According to the second global eHealth survey by World Health Organization, 2009, the store-and-forward approach is the least commonly reported in telepsychiatry, in comparison to teleradiology, telepathology and teledermatology. [2] This study was done to assess the feasibility of asynchronous telepsychiatry and to study the referral pattern.

 Materials and Methods



Under the banner of National Rural Health Mission, Telemedicine is one of the key initiatives to improve the health services for the rural people of India. The Maharashtra State Telemedicine project (operationalized in the year 2007) is a part of larger initiative undertaken by Government of India and World Health Organization. It uses dedicated lease lines of fiber optic cables having a high bandwidth capacity. From the six specialist telemedicine centers (KEM Hospital Mumbai, B. J. Medical College Pune, GMC Aurangabad, GMC Nagpur, Sir J. J. Hospital Mumbai, Nanavati Hospital Mumbai), medical consultations (asynchronous and synchronous) are given to primary care physicians attached to 27 district and four sub district hospitals of Maharashtra. An Electronic Health Record is generated for each patient and is archived in digital format. [4] In the center under study, due to the non-availability of synchronous timeframes between the primary care physician and psychiatrist, asynchronous communication was the preferred mode of referral. The primary care physicians made the psychiatric referrals by E-mailing the psychiatric findings and general examination notes of the patient. Investigation reports if available were scanned and E-mailed. The psychiatrist reviewed the clinical information provided and E-mailed an opinion of psychiatric diagnosis according to Diagnostic and Statistical Manual of Mental Disorders-IV-text revision and management suggestions. After obtaining approval from the Institution Ethics Committee, the data of psychiatric referrals from January 2007 to August 2013 was collected. The parameters assessed were gender, age, marital status, religion and the psychiatric diagnostic profile. Data is expressed as mean with standard deviation and percentages. Comparisons were made using Chi-square test. A value of P < 0.05 was considered to be statistically significant. Graphpad software, 2013 was used to find the P value.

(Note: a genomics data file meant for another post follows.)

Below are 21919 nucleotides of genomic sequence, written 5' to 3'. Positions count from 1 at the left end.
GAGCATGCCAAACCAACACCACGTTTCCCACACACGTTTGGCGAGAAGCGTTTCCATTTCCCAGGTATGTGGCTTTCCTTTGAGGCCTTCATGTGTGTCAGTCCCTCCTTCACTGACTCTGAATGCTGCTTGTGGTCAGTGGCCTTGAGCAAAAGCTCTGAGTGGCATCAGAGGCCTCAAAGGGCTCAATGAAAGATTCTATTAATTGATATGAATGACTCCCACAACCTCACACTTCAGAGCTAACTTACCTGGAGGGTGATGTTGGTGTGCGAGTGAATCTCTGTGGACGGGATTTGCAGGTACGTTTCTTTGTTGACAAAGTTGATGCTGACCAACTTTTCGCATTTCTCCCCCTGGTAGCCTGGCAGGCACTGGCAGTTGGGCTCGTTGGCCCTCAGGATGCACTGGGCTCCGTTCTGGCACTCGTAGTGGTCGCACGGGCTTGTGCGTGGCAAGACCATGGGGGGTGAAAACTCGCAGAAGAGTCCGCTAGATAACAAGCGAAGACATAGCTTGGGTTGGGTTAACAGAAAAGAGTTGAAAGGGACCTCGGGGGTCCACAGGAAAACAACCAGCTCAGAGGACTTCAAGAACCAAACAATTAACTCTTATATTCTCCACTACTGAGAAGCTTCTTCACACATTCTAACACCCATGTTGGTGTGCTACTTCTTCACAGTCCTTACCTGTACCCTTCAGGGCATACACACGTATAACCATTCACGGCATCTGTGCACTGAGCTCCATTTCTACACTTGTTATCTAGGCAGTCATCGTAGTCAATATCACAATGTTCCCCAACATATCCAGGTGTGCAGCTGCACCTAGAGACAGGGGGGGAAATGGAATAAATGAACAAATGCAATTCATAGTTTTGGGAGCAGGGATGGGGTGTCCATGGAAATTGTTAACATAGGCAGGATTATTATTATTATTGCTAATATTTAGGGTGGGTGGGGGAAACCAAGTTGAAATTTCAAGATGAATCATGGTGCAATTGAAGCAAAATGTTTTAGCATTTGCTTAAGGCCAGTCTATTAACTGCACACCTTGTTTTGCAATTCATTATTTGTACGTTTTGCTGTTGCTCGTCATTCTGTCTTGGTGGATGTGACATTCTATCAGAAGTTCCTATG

Results



In all, 492 psychiatric referrals were made between January 2007 and August 2013 from all the district and sub-district hospitals of Maharashtra to the six specialist telemedicine centers of which 94 referrals were made to our center.

Demographic profile

Age of the patients ranged from 6 years to 69 years (mean 35.18 + 15.37). The male to female ratio was around 1.76:1.

Diagnostic profile

The psychiatric diagnostic profile of patients was as shown in [Table 1].{Table 1}

Over all, out of 94 patients, Axis III disorder was present in seven patients (8%). Comorbidity was present in six patients (6%) and in five patients (5%) a definite psychiatric diagnosis could not be made due to inadequate history and differential diagnoses were offered. Males (in all age groups) were referred significantly more compared with females (χ2 = 4.67, df = 1, P = 0.0307). Substance dependence was significantly more common in males (χ2 = 6.76, df = 1, P = 0.0093).

 Discussion